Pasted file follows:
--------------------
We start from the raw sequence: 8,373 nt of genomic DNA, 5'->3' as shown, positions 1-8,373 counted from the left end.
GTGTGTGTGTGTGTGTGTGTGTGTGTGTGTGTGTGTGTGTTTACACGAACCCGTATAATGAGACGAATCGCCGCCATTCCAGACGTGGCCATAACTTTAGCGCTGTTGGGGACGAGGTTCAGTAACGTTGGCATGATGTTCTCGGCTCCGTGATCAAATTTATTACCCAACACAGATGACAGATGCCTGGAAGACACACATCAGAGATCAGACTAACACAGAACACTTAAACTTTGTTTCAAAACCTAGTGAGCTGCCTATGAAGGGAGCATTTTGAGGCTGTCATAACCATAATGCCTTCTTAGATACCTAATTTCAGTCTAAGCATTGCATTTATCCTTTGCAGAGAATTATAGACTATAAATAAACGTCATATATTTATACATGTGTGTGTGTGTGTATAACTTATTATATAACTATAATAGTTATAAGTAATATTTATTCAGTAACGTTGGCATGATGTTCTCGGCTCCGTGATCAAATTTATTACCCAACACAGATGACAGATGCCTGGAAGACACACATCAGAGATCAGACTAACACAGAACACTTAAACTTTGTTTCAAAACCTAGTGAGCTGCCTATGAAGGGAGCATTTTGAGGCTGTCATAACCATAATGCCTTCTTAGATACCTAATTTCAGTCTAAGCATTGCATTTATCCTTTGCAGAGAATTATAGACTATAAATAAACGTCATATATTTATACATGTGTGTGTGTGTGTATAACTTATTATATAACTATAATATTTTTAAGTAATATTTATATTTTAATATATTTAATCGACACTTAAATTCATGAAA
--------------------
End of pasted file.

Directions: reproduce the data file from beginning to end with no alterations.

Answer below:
We start from the raw sequence: 8,373 nt of genomic DNA, 5'->3' as shown, positions 1-8,373 counted from the left end.
GTGTGTGTGTGTGTGTGTGTGTGTGTGTGTGTGTGTGTGTTTACACGAACCCGTATAATGAGACGAATCGCCGCCATTCCAGACGTGGCCATAACTTTAGCGCTGTTGGGGACGAGGTTCAGTAACGTTGGCATGATGTTCTCGGCTCCGTGATCAAATTTATTACCCAACACAGATGACAGATGCCTGGAAGACACACATCAGAGATCAGACTAACACAGAACACTTAAACTTTGTTTCAAAACCTAGTGAGCTGCCTATGAAGGGAGCATTTTGAGGCTGTCATAACCATAATGCCTTCTTAGATACCTAATTTCAGTCTAAGCATTGCATTTATCCTTTGCAGAGAATTATAGACTATAAATAAACGTCATATATTTATACATGTGTGTGTGTGTGTATAACTTATTATATAACTATAATAGTTATAAGTAATATTTATTCAGTAACGTTGGCATGATGTTCTCGGCTCCGTGATCAAATTTATTACCCAACACAGATGACAGATGCCTGGAAGACACACATCAGAGATCAGACTAACACAGAACACTTAAACTTTGTTTCAAAACCTAGTGAGCTGCCTATGAAGGGAGCATTTTGAGGCTGTCATAACCATAATGCCTTCTTAGATACCTAATTTCAGTCTAAGCATTGCATTTATCCTTTGCAGAGAATTATAGACTATAAATAAACGTCATATATTTATACATGTGTGTGTGTGTGTATAACTTATTATATAACTATAATATTTTTAAGTAATATTTATATTTTAATATATTTAATCGACACTTAAATTCATGAAA